Contact us for help with a Dry Wood Termite problem. You may also call either our Central Coast office or our Ventura County office.

Family Structure

  • Prolific breeders, producing 6-10 litters continuously throughout the year

Where Found

  • Worldwide

Habitat

  • Well-adapted for living year-round in homes, food establishments and other structures
  • Once established, they can be extremely difficult to control

Diet

  • Feed on a wide variety of food; prefer seeds and cereal grains
  • Fond of foods high in fat and protein such as nuts, bacon, butter and sweets (good to know when selecting bait for traps)
  • Mice are “nibblers” and may visit food sites 20 to 30 each night

Characteristics

Most people think mice are less dangerous than rats; however, the truth is, more people will find a mouse in their home than a rat.

  • More food is lost to the contamination mice leave behind than to how much they eat.
  • Many household items have to be thrown out after being contaminated by mouse urine and droppings.
  • Many large appliances are lost to mice gnawing through electrical wiring, causing fires and appliance failures.
  • Many diseases (e.g. salmonella) are transmitted when food is contaminated with infected rodent feces.
  • Mice roam at night. The most obvious evidence they were there are the droppings they leave behind (about 1/8” to 1/2″ long, dark color, pointed at both ends), or damage to stored food or materials they take to build their nests. You can also hear them running, chewing, and squeaking if you are awake at night.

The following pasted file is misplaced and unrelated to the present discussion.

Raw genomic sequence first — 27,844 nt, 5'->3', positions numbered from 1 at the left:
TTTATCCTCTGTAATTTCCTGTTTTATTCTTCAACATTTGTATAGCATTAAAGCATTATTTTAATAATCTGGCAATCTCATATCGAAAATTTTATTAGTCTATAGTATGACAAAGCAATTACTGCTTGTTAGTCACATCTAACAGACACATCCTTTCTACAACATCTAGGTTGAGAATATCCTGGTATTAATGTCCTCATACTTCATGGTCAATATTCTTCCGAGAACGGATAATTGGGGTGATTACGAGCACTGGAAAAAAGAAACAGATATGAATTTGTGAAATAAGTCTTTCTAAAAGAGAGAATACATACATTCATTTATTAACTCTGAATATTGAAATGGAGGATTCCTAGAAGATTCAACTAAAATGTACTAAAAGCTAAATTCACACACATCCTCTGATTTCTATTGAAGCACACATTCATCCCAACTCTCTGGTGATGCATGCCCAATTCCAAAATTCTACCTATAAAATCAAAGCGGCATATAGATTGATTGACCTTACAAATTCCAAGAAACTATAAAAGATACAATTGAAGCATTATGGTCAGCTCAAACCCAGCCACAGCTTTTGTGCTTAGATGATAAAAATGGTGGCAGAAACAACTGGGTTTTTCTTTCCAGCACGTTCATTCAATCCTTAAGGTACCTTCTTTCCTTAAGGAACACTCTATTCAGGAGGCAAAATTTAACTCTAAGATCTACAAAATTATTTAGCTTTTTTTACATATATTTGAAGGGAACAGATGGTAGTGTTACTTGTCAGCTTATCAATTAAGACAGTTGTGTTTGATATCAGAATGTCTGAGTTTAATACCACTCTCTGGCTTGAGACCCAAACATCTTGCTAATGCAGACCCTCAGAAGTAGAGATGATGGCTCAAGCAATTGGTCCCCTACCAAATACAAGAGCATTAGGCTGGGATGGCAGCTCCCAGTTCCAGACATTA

Trapping Mice

Mice only roam short distances away from their nests (maybe 10 to 25 feet). As long as they have food and shelter, they may only travel a few feet. In order to trap them, devices must be placed where their activity is most obvious (follow the droppings). Mice travel close to walls and other edges, so be sure to place traps along the walls. Mice are curious fellows and will check out all new objects placed in their pathway. Don’t get discouraged. If you don’t catch them one night, move the trap to another location where you have seen evidence of activity. You will eventually catch them.

Contact Us

Contact us for help with a problem with House Mice. You may also call either our Central Coast office or our Ventura County office.

Family Structure

  • Female carries her egg until it is within 1 to 2 days of hatching